In the previous post, we have had a first look at the connections between incompleteness, or logical independence -- roughly, the fact that for any mathematical system, there exist propositions that that system can neither prove false nor true -- and quantumness. In particular, we saw how quantum mechanics emerges if we consider a quantum system as a system only able to answer finitely many questions about its own state; i.e., as a system that contains a finite amount of information. The state of such a system can be mapped to a special, random number, an Ω-number or

*halting probability*, which has the property that any formal system can only derive finitely many bits of its binary expansion; this is a statement of incompleteness, known as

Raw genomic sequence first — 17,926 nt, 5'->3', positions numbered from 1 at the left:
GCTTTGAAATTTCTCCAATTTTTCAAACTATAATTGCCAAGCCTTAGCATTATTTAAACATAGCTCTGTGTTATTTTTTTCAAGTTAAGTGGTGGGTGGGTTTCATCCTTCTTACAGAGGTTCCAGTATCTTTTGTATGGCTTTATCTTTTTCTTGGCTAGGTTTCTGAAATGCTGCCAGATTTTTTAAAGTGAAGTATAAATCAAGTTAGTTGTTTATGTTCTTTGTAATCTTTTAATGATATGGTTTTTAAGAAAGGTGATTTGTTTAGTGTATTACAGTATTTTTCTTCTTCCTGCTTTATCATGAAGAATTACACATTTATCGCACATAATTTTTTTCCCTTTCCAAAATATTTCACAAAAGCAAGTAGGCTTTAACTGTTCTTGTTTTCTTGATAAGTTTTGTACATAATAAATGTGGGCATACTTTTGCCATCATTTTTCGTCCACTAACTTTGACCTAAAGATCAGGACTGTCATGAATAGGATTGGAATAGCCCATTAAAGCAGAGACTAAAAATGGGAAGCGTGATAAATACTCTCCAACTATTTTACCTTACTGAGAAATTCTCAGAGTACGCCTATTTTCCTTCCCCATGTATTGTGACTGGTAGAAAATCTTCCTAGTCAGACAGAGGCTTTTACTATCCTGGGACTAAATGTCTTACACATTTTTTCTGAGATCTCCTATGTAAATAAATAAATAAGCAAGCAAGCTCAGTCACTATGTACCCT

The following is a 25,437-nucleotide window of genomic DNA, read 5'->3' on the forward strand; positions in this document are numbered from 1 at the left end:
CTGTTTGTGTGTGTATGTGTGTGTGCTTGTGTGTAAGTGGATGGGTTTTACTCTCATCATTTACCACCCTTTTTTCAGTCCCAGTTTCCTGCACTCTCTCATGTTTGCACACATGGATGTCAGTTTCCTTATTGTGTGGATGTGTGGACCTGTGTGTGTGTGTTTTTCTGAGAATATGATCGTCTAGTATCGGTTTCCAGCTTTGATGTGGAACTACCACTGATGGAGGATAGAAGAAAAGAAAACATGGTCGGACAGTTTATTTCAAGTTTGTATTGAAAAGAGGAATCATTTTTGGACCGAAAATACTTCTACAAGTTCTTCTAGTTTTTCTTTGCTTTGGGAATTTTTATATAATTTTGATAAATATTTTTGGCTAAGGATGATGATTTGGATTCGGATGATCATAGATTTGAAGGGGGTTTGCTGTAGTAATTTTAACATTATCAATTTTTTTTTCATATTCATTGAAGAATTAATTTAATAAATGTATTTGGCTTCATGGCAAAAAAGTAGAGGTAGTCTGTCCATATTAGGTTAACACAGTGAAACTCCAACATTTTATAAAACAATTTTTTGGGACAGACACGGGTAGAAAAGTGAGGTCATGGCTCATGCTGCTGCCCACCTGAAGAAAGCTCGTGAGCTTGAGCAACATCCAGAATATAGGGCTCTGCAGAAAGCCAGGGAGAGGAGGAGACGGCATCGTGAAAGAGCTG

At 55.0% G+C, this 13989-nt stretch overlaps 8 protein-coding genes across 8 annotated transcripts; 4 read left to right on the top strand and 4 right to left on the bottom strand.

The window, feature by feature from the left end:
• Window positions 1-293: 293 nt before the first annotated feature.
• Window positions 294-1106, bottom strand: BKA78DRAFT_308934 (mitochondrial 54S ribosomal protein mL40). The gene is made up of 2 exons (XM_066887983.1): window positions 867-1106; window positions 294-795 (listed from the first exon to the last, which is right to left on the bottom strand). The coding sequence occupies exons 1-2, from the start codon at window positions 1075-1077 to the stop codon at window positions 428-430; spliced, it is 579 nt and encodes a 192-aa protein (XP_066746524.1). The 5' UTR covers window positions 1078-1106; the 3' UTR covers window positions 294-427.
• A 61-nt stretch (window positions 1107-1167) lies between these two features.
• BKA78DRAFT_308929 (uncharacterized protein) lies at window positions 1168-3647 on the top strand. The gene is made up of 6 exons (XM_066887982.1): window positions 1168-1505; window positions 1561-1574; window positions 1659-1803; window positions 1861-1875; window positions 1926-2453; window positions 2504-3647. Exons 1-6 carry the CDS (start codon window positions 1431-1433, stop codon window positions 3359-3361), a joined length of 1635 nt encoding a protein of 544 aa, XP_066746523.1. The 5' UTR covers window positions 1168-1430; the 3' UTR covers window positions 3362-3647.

*Chaitin's incompleteness theorem*, equivalent to the more familiar Gödelian version.

In this post, we will exhibit this analogy between incompleteness and quantumness in a more concrete way, explicitly showcasing two remarkable results connecting both notions.

The first example is taken from the paper '

*Logical Independence and Quantum Randomness*' by Tomasz Paterek et al. Discussing the results obtained therein will comprise the greater part of this post.

The second example can be found in the paper '

*Measurement-Based Quantum Computation and Undecidable Logic*' by M. Van den Nest and H. J. Briegel; the paper is very interesting and deep, but unfortunately, somewhat more abstract, so I will content myself with just presenting the result, without attempting to explain it very much in-depth.